Handed his prize, Chuck Kobasew laughed.
After yesterday's training session, the Calgary Flames right winger was given the reward for winning the team's pool for The Amazing Race reality TV series.
The trophy, a rubber boot on a wooden base, all painted silver, is certainly eye catching.
"I don't know what you'd call that," Kobasew said.
OK, apparently it won't be displayed in the old rec room with the same love as his first NHL goal.
Still, there's something symbolic about the honour.
Lately Kobasew has put on his work boots and delivered the sort of gritty efforts that result in more bruises than fanfare.
Case in point, he leads all Flames forwards in hits and he trails only defencemen Dion Phaneuf and Robyn Regehr for the overall team lead.
He was rewarded for all that dirty work with the game-winning tally Friday against the Columbus Blue Jackets, snapping a 16-game goal-less drought.
"I don't look at that stuff much," Kobasew said of his hit stats, "but I know it's something that has to be part of my game. Getting a couple of hits a night can make a difference.
"When you're throwing your body around or getting hit -- especially early in a game because it gets you into the game -- it makes me more effective."
Admit it, when pressed for who you believe leads the team's forward corps in hits, your immediate guess would be Jarome Iginla.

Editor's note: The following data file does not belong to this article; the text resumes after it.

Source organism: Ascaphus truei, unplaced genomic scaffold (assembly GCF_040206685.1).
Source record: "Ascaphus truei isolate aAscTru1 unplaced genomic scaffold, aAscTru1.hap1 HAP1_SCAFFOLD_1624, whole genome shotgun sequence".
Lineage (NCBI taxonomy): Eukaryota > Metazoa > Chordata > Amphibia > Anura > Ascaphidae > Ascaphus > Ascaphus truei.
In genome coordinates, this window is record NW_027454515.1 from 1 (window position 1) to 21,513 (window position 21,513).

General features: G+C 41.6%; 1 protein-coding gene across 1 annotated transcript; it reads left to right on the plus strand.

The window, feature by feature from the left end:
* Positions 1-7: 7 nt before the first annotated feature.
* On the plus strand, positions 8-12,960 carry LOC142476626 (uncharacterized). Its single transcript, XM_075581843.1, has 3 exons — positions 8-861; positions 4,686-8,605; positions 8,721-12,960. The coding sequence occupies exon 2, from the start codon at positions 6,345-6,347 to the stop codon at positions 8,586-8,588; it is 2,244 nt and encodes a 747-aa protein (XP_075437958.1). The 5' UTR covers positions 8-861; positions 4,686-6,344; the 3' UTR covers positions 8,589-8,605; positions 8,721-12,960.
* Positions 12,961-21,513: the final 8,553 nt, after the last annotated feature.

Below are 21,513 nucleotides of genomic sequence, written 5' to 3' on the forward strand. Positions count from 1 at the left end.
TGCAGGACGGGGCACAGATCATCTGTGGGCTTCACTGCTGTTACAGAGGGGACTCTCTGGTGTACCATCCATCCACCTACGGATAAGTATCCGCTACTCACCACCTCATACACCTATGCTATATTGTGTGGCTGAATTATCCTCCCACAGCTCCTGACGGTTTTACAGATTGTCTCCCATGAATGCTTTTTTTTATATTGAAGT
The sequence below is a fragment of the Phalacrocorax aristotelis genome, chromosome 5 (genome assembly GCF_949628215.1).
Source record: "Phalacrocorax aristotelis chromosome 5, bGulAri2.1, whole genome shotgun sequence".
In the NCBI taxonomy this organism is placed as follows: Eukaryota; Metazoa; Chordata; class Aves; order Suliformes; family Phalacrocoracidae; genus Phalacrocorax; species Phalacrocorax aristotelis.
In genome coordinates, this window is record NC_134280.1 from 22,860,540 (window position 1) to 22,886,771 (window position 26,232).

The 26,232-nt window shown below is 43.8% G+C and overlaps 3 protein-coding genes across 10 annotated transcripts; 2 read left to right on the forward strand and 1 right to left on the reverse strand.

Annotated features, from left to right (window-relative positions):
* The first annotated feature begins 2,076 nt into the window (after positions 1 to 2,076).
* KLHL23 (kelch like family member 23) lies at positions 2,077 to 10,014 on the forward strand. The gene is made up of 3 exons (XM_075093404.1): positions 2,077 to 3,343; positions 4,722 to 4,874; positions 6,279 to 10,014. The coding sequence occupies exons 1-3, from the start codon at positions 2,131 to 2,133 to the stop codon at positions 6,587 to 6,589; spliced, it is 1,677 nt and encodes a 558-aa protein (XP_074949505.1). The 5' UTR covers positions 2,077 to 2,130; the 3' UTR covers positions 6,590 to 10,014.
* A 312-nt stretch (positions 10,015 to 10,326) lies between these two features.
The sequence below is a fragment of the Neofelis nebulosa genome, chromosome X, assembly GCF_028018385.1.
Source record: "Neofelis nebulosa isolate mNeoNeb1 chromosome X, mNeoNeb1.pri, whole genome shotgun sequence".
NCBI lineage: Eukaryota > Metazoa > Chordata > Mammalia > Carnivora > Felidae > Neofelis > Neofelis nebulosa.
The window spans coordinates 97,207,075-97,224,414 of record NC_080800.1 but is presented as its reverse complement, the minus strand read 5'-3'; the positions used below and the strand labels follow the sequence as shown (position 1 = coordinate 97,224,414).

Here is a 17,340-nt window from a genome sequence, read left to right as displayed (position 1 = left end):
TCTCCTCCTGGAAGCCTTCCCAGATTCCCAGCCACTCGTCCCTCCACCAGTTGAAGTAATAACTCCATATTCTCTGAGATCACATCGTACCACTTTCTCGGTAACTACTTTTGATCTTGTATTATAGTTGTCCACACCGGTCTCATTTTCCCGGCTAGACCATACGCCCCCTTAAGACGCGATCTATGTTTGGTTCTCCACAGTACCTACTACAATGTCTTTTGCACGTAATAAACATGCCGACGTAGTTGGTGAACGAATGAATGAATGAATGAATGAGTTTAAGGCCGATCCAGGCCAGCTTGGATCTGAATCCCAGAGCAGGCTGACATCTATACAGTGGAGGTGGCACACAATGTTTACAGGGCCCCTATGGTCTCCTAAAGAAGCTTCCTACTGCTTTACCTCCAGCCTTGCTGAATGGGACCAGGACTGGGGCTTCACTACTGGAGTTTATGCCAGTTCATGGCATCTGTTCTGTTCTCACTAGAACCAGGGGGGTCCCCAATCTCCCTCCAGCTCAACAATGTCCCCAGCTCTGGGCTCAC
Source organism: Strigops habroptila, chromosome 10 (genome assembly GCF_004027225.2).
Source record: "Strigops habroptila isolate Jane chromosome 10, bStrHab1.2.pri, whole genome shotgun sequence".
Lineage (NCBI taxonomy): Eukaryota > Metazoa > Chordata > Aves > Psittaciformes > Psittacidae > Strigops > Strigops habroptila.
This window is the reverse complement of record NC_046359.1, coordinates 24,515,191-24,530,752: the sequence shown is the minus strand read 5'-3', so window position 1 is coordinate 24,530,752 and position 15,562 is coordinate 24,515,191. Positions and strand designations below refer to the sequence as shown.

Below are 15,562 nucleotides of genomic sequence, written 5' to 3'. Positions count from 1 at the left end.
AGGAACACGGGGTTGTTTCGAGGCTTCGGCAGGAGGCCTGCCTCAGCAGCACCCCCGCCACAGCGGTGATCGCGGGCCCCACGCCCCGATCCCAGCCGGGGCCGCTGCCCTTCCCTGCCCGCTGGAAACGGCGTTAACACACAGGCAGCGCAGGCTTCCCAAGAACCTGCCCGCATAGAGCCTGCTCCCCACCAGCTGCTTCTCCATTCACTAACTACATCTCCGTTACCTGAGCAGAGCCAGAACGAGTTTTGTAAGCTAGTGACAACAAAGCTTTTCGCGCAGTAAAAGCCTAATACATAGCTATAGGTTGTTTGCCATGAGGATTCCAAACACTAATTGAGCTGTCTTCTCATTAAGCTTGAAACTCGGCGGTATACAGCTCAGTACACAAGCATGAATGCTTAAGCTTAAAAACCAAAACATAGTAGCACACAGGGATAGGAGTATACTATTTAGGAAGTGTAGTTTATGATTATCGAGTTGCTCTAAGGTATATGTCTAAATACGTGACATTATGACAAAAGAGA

Or Byron Ritchie.
Or Darren McCarty.
"If you were to ask me," said Flames winger Tony Amonte, "I wouldn't know but I would have probably guessed (Kobasew) to be at the top of the list.
"He's been doing a lot of banging for us, getting in on the forecheck and using his speed. He covers a lot of ice for us."
And, fortunately, after a month-long wait, Kobasew finally lit the lamp, giving him three tallies on the season. During the drought, there were games he truly deserved a goal -- remember how he was by far the best player on the ice when the Flames dismantled Detroit? -- but there were none to be had.
Which was definitely disconcerting, even for head coach Jim Playfair.
"I was really concerned he wasn't scoring goals. That's a huge part of it for Chuck," Playfair said.
"Anybody who plays and competes really hard needs to feel they're contributing as well with goals. Chuck's a 20-goal scorer and we need him to be a 20-goal scorer."
Kobasew's linemates haven't had the same goal-scoring problems.
Matthew Lombardi is on pace to shatter his career highs in goals and points, while Kristian Huselius could potentially have a 30-goal season.
Kobasew is hoping it's now his turn to go on a goal-scoring roll.
"Matt and Kristian were scoring, so it wasn't like the line wasn't scoring -- and helping contribute is important," he said.
"Maybe I'll be scoring more and Matt will be picking up the assists."